Arctic lake ice is thawing one day earlier annually, warns study
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Arctic lake ice is thawing one day earlier annually, warns study

The impact of climate change and global warming is affecting multiple sectors of the world, especially the ocean level and ice sheets of Polar Regions. And new study report has come up with no different facts. The ice sheets that have covered the Arctic lakes are melting one day earlier than the normal rate, because of the abnormal changes in climatic patterns, a recently published study report revealed. The study also revealed that changes in reflectance of light and the tempered atmosphere is influencing the freezing and defrosting processes of the water bodies.

According to the Scientists from the University of Southampton in the UK including an Indian origin, the Arctic lakes which used to be wrapped with strong ice sheets during the months of winter, are dehydrating in an alarming rate. The ice sheets are recorded to be softened one day earlier each year, which is indicating the rising impacts of climate change on the ecological systems of the earth. As per the researchers, including one of Indian origin, they have analyzed the movements of 13,300 lakes by means of satellite imagery and found the Arctic Lakes being liquefying one day earlier than the anticipated rate over each year.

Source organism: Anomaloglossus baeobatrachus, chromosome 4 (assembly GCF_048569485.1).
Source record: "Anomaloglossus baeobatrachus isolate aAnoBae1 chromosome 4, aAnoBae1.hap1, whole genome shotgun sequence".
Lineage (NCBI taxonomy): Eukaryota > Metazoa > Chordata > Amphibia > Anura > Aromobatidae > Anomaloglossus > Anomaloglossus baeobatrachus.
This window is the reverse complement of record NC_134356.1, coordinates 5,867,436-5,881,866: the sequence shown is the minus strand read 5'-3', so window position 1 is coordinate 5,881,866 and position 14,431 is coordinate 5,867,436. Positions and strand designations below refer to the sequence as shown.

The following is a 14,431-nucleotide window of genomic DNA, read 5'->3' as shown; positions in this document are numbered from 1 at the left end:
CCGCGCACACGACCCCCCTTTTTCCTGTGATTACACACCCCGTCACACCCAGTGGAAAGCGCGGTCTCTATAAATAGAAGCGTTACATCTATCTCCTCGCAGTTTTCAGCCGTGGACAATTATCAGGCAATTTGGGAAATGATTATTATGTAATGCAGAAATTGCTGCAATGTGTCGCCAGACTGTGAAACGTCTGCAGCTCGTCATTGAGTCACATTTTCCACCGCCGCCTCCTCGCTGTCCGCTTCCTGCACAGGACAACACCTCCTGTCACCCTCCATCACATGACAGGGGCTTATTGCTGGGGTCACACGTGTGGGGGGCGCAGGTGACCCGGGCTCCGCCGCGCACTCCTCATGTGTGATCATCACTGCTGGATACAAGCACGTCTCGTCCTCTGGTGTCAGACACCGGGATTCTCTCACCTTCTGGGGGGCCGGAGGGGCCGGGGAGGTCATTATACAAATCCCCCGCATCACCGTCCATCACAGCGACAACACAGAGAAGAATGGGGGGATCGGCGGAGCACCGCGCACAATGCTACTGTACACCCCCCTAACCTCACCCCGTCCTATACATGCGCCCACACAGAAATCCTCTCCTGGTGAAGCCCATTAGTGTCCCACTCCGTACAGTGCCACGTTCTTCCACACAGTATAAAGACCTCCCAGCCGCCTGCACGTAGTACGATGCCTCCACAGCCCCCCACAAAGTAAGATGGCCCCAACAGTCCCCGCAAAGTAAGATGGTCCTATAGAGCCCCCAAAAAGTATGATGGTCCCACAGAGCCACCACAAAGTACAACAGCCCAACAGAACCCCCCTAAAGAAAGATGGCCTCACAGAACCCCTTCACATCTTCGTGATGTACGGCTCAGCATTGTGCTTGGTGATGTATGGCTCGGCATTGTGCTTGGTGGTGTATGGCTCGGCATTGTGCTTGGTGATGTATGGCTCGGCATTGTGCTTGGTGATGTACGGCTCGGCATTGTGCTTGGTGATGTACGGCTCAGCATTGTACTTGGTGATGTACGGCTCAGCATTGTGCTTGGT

The research, conducted by the scientists from the University of Southampton in the UK demonstrated that, because of the tempered climate and weather conditions, ice sheets in Arctic Lakes are breaking earlier each spring. The scientists have taken a 14-year period of the database between 2000 and 2013 to monitor 13, 300 lakes and found the global warming to be the primary cause of the melt of ice in Arctic lakes.

The researchers used the information received from the satellite imagery of NASA to conclude the study. Researchers, while surveying, focused more on how light is echoed on and off the lakes, on the basis of Moderate Resolution Imaging Spectroradiometer (MODIS) sensor implemented by NASA. The spaceship collected a number of ethereal and thermal information on a regular basis while circling the globe on two satellites and by following those pictures, the UK-Indo scientists have found the ice of Arctic Lake to be melted earlier than the standard timeline.

The complete details of the finding have been published in the academic journal of “Nature journal Scientific Reports”.